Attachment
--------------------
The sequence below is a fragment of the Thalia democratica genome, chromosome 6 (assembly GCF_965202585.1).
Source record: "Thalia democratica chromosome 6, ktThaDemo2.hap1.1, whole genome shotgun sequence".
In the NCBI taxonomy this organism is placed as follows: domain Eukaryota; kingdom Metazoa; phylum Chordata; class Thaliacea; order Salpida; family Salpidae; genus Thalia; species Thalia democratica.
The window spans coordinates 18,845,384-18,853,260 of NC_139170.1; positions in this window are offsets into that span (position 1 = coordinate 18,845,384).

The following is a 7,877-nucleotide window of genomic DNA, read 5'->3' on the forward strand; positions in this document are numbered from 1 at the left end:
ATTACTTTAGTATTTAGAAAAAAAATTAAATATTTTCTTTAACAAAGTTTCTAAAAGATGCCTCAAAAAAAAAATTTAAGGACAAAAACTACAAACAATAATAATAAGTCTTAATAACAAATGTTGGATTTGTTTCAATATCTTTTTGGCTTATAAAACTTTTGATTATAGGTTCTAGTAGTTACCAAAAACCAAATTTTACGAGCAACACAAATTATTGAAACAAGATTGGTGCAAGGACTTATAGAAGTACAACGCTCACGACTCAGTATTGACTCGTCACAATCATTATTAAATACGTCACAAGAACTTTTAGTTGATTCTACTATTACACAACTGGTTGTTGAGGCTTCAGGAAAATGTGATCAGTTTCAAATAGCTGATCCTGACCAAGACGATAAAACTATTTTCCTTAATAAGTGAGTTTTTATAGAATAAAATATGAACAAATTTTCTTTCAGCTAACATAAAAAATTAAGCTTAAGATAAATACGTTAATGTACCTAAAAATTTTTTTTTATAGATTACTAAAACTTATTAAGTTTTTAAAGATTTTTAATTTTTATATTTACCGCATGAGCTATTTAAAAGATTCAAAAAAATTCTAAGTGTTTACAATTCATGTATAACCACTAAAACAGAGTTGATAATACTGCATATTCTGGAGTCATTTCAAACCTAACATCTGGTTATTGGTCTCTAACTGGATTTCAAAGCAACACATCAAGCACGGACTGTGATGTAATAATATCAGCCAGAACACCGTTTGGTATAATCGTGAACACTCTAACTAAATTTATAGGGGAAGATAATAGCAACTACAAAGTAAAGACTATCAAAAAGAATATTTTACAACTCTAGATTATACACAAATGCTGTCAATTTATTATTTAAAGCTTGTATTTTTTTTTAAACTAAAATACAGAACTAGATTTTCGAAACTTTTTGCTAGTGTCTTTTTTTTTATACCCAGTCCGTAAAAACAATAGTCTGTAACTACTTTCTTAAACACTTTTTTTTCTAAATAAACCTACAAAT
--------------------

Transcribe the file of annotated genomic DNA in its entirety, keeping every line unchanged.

The sequence below is a fragment of the Thalia democratica genome, chromosome 6 (assembly GCF_965202585.1).
Source record: "Thalia democratica chromosome 6, ktThaDemo2.hap1.1, whole genome shotgun sequence".
In the NCBI taxonomy this organism is placed as follows: domain Eukaryota; kingdom Metazoa; phylum Chordata; class Thaliacea; order Salpida; family Salpidae; genus Thalia; species Thalia democratica.
The window spans coordinates 18,845,384-18,853,260 of NC_139170.1; positions in this window are offsets into that span (position 1 = coordinate 18,845,384).

The following is a 7,877-nucleotide window of genomic DNA, read 5'->3' on the forward strand; positions in this document are numbered from 1 at the left end:
ATTACTTTAGTATTTAGAAAAAAAATTAAATATTTTCTTTAACAAAGTTTCTAAAAGATGCCTCAAAAAAAAAATTTAAGGACAAAAACTACAAACAATAATAATAAGTCTTAATAACAAATGTTGGATTTGTTTCAATATCTTTTTGGCTTATAAAACTTTTGATTATAGGTTCTAGTAGTTACCAAAAACCAAATTTTACGAGCAACACAAATTATTGAAACAAGATTGGTGCAAGGACTTATAGAAGTACAACGCTCACGACTCAGTATTGACTCGTCACAATCATTATTAAATACGTCACAAGAACTTTTAGTTGATTCTACTATTACACAACTGGTTGTTGAGGCTTCAGGAAAATGTGATCAGTTTCAAATAGCTGATCCTGACCAAGACGATAAAACTATTTTCCTTAATAAGTGAGTTTTTATAGAATAAAATATGAACAAATTTTCTTTCAGCTAACATAAAAAATTAAGCTTAAGATAAATACGTTAATGTACCTAAAAATTTTTTTTTATAGATTACTAAAACTTATTAAGTTTTTAAAGATTTTTAATTTTTATATTTACCGCATGAGCTATTTAAAAGATTCAAAAAAATTCTAAGTGTTTACAATTCATGTATAACCACTAAAACAGAGTTGATAATACTGCATATTCTGGAGTCATTTCAAACCTAACATCTGGTTATTGGTCTCTAACTGGATTTCAAAGCAACACATCAAGCACGGACTGTGATGTAATAATATCAGCCAGAACACCGTTTGGTATAATCGTGAACACTCTAACTAAATTTATAGGGGAAGATAATAGCAACTACAAAGTAAAGACTATCAAAAAGAATATTTTACAACTCTAGATTATACACAAATGCTGTCAATTTATTATTTAAAGCTTGTATTTTTTTTTAAACTAAAATACAGAACTAGATTTTCGAAACTTTTTGCTAGTGTCTTTTTTTTTATACCCAGTCCGTAAAAACAATAGTCTGTAACTACTTTCTTAAACACTTTTTTTTCTAAATAAACCTACAAAT